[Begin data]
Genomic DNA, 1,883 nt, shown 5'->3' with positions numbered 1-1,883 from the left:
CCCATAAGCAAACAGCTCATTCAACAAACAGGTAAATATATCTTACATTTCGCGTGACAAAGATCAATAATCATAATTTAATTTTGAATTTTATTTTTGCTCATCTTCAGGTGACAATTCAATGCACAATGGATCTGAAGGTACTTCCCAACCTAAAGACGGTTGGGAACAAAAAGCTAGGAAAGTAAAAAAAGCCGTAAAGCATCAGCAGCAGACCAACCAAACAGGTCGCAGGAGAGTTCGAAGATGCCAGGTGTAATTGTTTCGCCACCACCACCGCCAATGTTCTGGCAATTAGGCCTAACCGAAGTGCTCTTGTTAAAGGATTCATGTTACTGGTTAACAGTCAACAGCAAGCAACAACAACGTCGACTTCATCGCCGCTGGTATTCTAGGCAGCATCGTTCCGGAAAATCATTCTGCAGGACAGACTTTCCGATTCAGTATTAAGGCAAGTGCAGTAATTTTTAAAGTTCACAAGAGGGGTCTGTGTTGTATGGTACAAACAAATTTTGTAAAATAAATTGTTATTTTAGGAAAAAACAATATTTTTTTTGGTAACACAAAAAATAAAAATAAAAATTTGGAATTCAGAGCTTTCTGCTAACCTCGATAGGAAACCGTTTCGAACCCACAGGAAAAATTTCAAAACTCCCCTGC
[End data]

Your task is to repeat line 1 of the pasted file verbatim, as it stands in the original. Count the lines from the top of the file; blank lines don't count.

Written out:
Genomic DNA, 1,883 nt, shown 5'->3' with positions numbered 1-1,883 from the left: